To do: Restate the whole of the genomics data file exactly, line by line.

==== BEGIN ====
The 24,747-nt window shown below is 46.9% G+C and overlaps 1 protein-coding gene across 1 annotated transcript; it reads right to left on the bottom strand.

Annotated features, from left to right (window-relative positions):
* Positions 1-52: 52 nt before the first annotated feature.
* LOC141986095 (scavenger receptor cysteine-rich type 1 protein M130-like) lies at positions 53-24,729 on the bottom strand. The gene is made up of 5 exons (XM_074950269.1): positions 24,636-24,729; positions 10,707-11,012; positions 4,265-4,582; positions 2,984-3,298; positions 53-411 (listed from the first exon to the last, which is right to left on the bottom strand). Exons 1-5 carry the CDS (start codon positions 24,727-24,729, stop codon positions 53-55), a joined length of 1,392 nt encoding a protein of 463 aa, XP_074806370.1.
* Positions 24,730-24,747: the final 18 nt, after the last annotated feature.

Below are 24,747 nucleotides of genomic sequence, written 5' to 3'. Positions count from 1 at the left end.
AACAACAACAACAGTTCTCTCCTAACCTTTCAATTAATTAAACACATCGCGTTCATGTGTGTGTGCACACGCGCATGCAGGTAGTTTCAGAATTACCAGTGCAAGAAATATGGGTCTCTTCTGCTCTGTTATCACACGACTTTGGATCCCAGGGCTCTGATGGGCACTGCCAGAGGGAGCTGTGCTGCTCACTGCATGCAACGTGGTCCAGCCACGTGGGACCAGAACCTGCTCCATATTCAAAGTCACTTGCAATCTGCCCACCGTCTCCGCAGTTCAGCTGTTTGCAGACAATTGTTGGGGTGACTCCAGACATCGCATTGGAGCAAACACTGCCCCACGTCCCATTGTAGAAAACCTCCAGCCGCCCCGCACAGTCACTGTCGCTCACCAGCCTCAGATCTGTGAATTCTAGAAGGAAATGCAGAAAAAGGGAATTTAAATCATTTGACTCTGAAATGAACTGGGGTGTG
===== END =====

The 24,747-nt window shown below is 46.9% G+C and overlaps 1 protein-coding gene across 1 annotated transcript; it reads right to left on the bottom strand.

Annotated features, from left to right (window-relative positions):
* Positions 1-52: 52 nt before the first annotated feature.
* LOC141986095 (scavenger receptor cysteine-rich type 1 protein M130-like) lies at positions 53-24,729 on the bottom strand. The gene is made up of 5 exons (XM_074950269.1): positions 24,636-24,729; positions 10,707-11,012; positions 4,265-4,582; positions 2,984-3,298; positions 53-411 (listed from the first exon to the last, which is right to left on the bottom strand). Exons 1-5 carry the CDS (start codon positions 24,727-24,729, stop codon positions 53-55), a joined length of 1,392 nt encoding a protein of 463 aa, XP_074806370.1.
* Positions 24,730-24,747: the final 18 nt, after the last annotated feature.

Below are 24,747 nucleotides of genomic sequence, written 5' to 3'. Positions count from 1 at the left end.
AACAACAACAACAGTTCTCTCCTAACCTTTCAATTAATTAAACACATCGCGTTCATGTGTGTGTGCACACGCGCATGCAGGTAGTTTCAGAATTACCAGTGCAAGAAATATGGGTCTCTTCTGCTCTGTTATCACACGACTTTGGATCCCAGGGCTCTGATGGGCACTGCCAGAGGGAGCTGTGCTGCTCACTGCATGCAACGTGGTCCAGCCACGTGGGACCAGAACCTGCTCCATATTCAAAGTCACTTGCAATCTGCCCACCGTCTCCGCAGTTCAGCTGTTTGCAGACAATTGTTGGGGTGACTCCAGACATCGCATTGGAGCAAACACTGCCCCACGTCCCATTGTAGAAAACCTCCAGCCGCCCCGCACAGTCACTGTCGCTCACCAGCCTCAGATCTGTGAATTCTAGAAGGAAATGCAGAAAAAGGGAATTTAAATCATTTGACTCTGAAATGAACTGGGGTGTG